The 1787 Constitution-along with the subsequent Bill of Rights, the famous American constitutional amendments-is the supreme law of the United States. It was drafted in its original form by members of the Constitutional Convention in Philadelphia, Pennsylvania, and signed on September 17, 1787, nearly two years before the French Revolution, making it the world’s oldest constitutional text still in force. The Philadelphia Convention is one of the central episodes in U.S. history, with the participation of such prominent figures as James Madison, the nation’s fourth president, Alexander Hamilton, the first secretary of the Treasury, the great inventor, politician, and scientist Benjamin Franklin, and the first president of the newborn country, George Washington, who was elected by the 55 delegates present to preside over the meetings as well.
What happened at the constitutional convention?
The initial aim of the Convention was only to reform the so-called Articles of Confederation, the first U.S. government document, in force since 1781 and which was clearly proving insufficient to respond to all the problems arising after Independence. Thus, by September 1786, commissioners from five states had met at the Annapolis Convention to discuss such reforms, and shortly thereafter invited representatives of the remaining states to join the federal government’s plan for improvement. Thus the Philadelphia Convention was convened on May 14, 1787, specifying that its purpose was to make such amendments, but it was soon decided instead to replace the Articles with a Constitution. The commissioners chose to keep their deliberations secret and established, once the constitutional text was approved, that nine of the thirteen states would have to ratify it in order for it to enter into force as a new national supreme law.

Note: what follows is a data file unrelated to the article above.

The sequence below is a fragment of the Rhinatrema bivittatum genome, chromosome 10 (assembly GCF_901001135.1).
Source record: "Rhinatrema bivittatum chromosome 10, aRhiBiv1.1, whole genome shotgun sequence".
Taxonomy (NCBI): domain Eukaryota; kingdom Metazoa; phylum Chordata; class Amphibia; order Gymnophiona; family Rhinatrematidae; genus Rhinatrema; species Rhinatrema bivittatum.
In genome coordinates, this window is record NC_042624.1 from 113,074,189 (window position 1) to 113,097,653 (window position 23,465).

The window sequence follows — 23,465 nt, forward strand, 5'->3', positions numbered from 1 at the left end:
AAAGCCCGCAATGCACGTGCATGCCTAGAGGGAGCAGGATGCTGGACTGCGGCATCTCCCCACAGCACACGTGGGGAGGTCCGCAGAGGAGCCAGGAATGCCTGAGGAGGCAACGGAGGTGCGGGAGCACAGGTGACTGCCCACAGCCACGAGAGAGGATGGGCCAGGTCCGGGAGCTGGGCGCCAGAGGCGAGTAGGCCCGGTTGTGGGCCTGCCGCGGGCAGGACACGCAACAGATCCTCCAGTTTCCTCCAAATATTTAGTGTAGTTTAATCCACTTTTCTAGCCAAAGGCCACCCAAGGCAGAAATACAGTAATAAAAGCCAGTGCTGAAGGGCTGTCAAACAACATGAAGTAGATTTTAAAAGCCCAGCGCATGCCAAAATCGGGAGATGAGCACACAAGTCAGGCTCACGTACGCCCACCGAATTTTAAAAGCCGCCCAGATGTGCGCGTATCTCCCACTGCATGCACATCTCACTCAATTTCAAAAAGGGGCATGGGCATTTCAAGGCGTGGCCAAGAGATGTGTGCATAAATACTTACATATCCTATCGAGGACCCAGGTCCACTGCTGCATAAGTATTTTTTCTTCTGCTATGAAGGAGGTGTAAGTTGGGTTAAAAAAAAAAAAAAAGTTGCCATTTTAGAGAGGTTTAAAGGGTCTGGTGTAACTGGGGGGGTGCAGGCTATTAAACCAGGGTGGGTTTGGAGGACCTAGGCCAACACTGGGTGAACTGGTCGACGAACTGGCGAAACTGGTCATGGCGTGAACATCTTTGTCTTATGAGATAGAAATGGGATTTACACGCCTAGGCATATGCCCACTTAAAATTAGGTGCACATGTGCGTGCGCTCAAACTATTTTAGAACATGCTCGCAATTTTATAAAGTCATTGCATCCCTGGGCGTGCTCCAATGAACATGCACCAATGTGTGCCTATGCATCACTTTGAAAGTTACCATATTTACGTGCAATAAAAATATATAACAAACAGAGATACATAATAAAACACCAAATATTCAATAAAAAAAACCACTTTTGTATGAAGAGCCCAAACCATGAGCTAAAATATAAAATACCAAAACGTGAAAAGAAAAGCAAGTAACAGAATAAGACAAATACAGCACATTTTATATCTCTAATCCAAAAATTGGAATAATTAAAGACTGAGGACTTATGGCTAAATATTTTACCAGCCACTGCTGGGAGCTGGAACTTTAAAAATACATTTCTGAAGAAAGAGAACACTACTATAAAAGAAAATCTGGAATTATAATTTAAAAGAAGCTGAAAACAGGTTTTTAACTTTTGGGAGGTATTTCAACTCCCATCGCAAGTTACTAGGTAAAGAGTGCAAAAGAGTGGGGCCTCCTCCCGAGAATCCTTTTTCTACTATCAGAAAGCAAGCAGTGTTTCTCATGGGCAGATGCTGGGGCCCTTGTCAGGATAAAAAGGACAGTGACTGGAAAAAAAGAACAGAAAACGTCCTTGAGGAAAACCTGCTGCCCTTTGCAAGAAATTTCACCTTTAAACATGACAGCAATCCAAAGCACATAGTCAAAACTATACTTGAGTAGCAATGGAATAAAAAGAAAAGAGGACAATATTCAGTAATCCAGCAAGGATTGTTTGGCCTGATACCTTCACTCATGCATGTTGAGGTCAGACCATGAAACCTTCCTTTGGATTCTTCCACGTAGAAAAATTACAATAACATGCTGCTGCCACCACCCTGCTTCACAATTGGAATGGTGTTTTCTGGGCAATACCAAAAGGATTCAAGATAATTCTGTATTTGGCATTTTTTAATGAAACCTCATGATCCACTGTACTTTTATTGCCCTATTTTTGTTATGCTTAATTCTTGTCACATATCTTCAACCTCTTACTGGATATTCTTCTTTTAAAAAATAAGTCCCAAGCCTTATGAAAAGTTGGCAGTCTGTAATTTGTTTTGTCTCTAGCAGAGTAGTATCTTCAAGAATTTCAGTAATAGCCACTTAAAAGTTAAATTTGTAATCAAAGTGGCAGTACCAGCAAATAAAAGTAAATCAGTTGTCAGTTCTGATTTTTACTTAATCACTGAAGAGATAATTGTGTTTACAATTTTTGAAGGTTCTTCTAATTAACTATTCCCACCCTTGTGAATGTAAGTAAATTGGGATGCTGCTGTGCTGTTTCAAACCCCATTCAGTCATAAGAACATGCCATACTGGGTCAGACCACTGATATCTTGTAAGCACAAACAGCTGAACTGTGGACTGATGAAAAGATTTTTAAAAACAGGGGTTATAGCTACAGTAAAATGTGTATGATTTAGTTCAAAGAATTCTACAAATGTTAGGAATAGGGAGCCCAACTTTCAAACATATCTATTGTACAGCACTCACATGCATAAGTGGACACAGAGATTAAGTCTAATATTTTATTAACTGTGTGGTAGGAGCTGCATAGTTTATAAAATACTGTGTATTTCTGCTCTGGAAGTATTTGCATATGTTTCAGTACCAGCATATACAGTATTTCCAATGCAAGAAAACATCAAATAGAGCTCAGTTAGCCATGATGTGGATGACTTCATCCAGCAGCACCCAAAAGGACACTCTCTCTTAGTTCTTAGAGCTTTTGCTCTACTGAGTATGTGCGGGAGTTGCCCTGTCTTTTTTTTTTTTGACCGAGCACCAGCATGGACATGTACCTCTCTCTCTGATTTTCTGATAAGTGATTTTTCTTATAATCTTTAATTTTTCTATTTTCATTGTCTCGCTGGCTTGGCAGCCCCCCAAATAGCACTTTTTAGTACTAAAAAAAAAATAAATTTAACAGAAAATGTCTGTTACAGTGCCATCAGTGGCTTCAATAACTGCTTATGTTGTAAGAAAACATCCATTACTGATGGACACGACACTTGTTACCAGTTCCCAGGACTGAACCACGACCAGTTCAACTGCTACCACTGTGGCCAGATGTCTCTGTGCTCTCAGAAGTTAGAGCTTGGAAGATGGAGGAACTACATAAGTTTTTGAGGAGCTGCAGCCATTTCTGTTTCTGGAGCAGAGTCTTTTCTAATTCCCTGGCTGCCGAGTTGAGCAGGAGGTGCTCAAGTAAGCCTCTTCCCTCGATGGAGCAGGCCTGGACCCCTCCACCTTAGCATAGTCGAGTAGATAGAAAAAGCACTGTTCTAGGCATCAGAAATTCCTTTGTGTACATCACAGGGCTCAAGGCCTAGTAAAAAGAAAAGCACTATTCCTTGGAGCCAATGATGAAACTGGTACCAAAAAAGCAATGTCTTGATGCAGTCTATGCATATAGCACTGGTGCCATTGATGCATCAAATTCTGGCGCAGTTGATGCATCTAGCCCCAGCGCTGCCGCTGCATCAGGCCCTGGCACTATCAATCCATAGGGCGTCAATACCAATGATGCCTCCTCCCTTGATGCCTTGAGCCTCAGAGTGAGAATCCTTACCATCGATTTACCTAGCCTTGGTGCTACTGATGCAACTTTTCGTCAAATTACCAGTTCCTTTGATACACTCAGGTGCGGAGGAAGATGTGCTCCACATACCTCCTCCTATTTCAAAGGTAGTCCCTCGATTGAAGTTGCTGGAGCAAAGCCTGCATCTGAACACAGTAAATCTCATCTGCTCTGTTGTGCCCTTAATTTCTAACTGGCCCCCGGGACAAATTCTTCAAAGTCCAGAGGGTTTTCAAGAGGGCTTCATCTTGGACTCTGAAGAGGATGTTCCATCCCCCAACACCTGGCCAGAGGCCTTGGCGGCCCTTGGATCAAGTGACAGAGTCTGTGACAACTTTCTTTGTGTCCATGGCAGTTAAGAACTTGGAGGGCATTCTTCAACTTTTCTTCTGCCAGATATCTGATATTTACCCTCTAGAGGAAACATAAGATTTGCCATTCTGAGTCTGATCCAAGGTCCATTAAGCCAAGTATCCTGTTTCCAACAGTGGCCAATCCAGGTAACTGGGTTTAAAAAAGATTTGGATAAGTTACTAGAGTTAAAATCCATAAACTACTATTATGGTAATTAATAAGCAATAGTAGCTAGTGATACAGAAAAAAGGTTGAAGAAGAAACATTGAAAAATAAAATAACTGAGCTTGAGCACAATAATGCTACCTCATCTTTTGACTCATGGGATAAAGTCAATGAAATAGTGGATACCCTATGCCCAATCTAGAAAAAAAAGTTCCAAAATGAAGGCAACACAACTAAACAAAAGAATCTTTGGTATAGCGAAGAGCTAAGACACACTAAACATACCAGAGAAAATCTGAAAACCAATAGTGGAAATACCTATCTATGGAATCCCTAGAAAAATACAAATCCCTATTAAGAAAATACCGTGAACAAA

The Constitution, in its original form, contains only a preamble and seven articles devoted to the legislative, executive, and judicial branches of government – Montesquieu’s separation of powers was a direct influence on the text – the powers of the State and their limits, the amendment process, the power of each federal state, and the requirements for ratification of the Magna Carta. That endorsement was reached on June 2, 1788, when New Hampshire became the ninth required state, and the law went into effect shortly thereafter. However, some anti-federalist groups opposed it and some members of the Convention itself argued that the Constitution failed to explicitly uphold the basic principles of human liberty and proposed amending it. The result of this second constituent process was the aforementioned Bill of Rights, adopted on December 15, 1791, and made up of ten amendments. The most famous of these, which in the twentieth and twenty-first centuries would give rise to numerous Supreme Court rulings, are the First Amendment, which refers to freedom of speech, of the press, of religion, of peaceful assembly and of protest, the Second Amendment, which protects the right to keep and bear arms, and the Sixth Amendment, which establishes the trial by popular jury and other procedural rights.
The Philadelphia Convention, also known as the Constitutional Convention, the Federal Convention or the Great Convention in Philadelphia, took place from May 25 to September 17, 1787 to solve the problems of government of the United States of America, the government of which was defined according to the Articles of the Confederation after its independence of Great Britain. Although the convention allegedly met to review and reform Articles of the Confederation, the intention of many of the proponents, including James Madison and Alexander Hamilton, was from the beginning to create a new federal government, instead of “fixing “the existing one The delegates elected George Washington to chair the convention.